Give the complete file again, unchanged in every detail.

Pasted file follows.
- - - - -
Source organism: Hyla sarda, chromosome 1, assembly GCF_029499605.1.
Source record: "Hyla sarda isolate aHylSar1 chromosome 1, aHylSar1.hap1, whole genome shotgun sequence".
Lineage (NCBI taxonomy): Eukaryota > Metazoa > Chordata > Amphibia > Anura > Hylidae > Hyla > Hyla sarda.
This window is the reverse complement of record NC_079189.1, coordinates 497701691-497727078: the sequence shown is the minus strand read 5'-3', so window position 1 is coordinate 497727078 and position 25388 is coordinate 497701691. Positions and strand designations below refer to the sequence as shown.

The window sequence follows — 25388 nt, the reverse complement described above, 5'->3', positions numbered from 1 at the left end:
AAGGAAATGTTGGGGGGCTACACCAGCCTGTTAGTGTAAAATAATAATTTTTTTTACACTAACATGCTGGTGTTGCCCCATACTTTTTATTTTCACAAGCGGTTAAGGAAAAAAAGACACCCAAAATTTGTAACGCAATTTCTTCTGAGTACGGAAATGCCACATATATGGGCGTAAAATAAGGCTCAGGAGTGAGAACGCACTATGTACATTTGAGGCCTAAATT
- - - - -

Source organism: Hyla sarda, chromosome 1, assembly GCF_029499605.1.
Source record: "Hyla sarda isolate aHylSar1 chromosome 1, aHylSar1.hap1, whole genome shotgun sequence".
Lineage (NCBI taxonomy): Eukaryota > Metazoa > Chordata > Amphibia > Anura > Hylidae > Hyla > Hyla sarda.
This window is the reverse complement of record NC_079189.1, coordinates 497701691-497727078: the sequence shown is the minus strand read 5'-3', so window position 1 is coordinate 497727078 and position 25388 is coordinate 497701691. Positions and strand designations below refer to the sequence as shown.

The window sequence follows — 25388 nt, the reverse complement described above, 5'->3', positions numbered from 1 at the left end:
AAGGAAATGTTGGGGGGCTACACCAGCCTGTTAGTGTAAAATAATAATTTTTTTTACACTAACATGCTGGTGTTGCCCCATACTTTTTATTTTCACAAGCGGTTAAGGAAAAAAAGACACCCAAAATTTGTAACGCAATTTCTTCTGAGTACGGAAATGCCACATATATGGGCGTAAAATAAGGCTCAGGAGTGAGAACGCACTATGTACATTTGAGGCCTAAATT